There are trends in MMA as in all sports. The first trend was the ground fighter. Royce Gracie won the first UFC, and the call went out for guys who could fight on the ground. Mark Coleman brought the Grounder Pounders from the wrestling world. Mirko Filipovic, and Chuck Liddell brought in the era of the sprawling kickboxer. For a while, you saw permutations of the above. The great thing about these fighters was that finishes were the norm, not the exception. The wrestlers knew that they had to pound out their opponents to prevent them from submitting or knocking them out. The sprawling kickboxers knew that they had to knock their opponents out, before they were held on the ground and pounded out, or submitted. The submission guys knew they had to tap their opponents out before they were knocked out, or pounded out. MMA was exciting and fun, and rarely saw the judges.
There is a new trend in MMA. It is the well balanced grinder fighter. He is well versed on the ground, and has a good stand up game. Wins do not come by KO or submission. Wins come by decision. Their goal is to use the rules to hold their opponent on the ground and do just enough not to get reset, or to throw one or two leg kicks with a steady jab to keep a slight edge on the judges card. Chris Byrd's strategy left boxing and came to MMA. There is nothing wrong with this... These fighters fight not to loose, and win within the rules of the sport.
The problem is that MMA is becoming boring. It is tough to watch a grinder fighter simply fight to get to a decision. Personally, I like the guys that fight to finish. Of the weight classes, right now there are several grinders in the role of champion. Frankie Edgar is the newest edition, beating BJ Penn, a finisher, for the belt. The best known grinder is, of course, Georges St. Pierre. GSP does nothing to get himself in to trouble he takes his guys down and lays on them until the fifth round bell.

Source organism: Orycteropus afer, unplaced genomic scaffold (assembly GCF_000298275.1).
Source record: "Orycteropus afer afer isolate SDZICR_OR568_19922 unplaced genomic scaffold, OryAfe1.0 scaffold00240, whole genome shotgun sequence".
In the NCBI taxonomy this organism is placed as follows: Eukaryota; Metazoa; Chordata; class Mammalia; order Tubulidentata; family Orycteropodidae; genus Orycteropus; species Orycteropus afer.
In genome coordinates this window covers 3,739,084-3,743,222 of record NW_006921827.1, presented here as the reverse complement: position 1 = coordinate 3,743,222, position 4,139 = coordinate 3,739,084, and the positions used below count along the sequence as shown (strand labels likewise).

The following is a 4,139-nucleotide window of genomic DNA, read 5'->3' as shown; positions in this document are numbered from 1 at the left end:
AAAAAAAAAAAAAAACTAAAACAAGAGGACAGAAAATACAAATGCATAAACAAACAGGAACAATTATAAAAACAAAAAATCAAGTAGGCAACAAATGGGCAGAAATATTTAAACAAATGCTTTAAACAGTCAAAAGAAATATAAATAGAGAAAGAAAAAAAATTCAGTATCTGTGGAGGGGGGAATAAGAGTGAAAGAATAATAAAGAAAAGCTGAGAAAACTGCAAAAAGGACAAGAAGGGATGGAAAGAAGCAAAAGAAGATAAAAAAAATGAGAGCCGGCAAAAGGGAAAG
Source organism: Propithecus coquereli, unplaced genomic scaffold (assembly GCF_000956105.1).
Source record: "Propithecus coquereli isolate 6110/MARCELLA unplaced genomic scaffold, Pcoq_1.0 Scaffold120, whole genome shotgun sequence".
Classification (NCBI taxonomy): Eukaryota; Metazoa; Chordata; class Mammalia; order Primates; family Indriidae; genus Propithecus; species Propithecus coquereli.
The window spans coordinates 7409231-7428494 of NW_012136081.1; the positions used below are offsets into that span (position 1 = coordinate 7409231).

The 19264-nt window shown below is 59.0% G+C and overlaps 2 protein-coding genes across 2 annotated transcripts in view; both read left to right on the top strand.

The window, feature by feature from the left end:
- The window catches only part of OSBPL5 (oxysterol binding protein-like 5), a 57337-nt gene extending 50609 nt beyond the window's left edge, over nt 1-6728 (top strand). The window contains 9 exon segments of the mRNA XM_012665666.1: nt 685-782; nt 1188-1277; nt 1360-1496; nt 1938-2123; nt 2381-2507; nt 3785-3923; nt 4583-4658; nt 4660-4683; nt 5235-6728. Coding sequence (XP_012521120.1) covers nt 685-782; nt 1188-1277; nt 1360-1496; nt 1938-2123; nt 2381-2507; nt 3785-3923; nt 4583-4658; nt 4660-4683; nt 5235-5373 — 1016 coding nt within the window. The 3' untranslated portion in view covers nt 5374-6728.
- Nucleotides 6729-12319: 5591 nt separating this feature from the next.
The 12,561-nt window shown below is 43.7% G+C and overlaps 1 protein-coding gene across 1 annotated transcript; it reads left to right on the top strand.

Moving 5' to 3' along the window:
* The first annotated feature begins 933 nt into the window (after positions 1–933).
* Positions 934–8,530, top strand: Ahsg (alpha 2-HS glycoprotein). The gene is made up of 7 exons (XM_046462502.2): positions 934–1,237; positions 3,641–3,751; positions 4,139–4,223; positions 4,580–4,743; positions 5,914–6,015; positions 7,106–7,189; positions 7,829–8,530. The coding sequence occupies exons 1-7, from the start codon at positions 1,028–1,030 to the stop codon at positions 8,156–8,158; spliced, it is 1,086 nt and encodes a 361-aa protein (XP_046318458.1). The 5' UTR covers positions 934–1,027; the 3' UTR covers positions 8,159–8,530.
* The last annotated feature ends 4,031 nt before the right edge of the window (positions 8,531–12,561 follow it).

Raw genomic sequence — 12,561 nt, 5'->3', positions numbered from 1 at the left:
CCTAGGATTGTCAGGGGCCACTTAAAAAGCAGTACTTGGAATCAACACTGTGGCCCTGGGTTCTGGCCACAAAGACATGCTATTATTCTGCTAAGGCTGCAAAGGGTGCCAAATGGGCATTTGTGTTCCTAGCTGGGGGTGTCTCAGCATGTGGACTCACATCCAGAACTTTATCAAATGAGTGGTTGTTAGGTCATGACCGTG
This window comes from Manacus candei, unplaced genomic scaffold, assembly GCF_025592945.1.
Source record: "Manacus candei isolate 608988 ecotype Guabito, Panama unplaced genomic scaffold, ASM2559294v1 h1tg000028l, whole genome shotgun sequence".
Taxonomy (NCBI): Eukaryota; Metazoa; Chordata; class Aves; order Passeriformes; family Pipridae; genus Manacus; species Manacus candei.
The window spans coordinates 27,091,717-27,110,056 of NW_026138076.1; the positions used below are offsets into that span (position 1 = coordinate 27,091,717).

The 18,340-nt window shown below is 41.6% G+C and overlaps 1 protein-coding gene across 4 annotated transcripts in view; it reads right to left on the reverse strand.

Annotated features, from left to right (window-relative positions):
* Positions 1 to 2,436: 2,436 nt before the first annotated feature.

As the sport continues, this trend of the grinder fighter will be the prototypical fighter. It is so much safer to be this type rather than a guy who puts people away. To knock somebody out, or to submit them, means that you must take a risk. Grinders are risk adverse, and rarely do anything to jeopardize their position.
How to change up this trend? Allow knees to a grounded opponent. Adding knees changes the game considerably. A man on the bottom, in side control, still has the ability to effectively mount an offence if knees are allowed. Take downs are much much more costly if they fail. Right now when guys shoot, and loose, they simply take a knee. A stalemate position ensues, until one guy forces a scramble. With knees, the sprawler, has the option to punish the shooter.
Knees on the ground also force a higher degree of ground skill, and make the ground game much more dynamic and exciting. Current rules give no incentive for fighters to pass guard. Fighters on top typically pass to half guard and begin their ground and pound game. From half guard the man on the bottom really has very little offence to mount except to attempt a sweep, or to retain guard. With knees on the ground, the man on top wants to pass to side control so that he can bring the knees in to play. As he does this the man on the bottom is given opportunities to sweep, or attain a better position. The fight moves much quicker, is much more exciting, and leads to more finishes.
With out the knees on the ground, the fans will start to leave, and leadership will attempt to bring them back. How? By limiting the ground game. Standing up opponents quicker and quicker. By limiting the clinch game by splitting opponents up. Soon we will have nothing but small glove Kickboxing with take downs.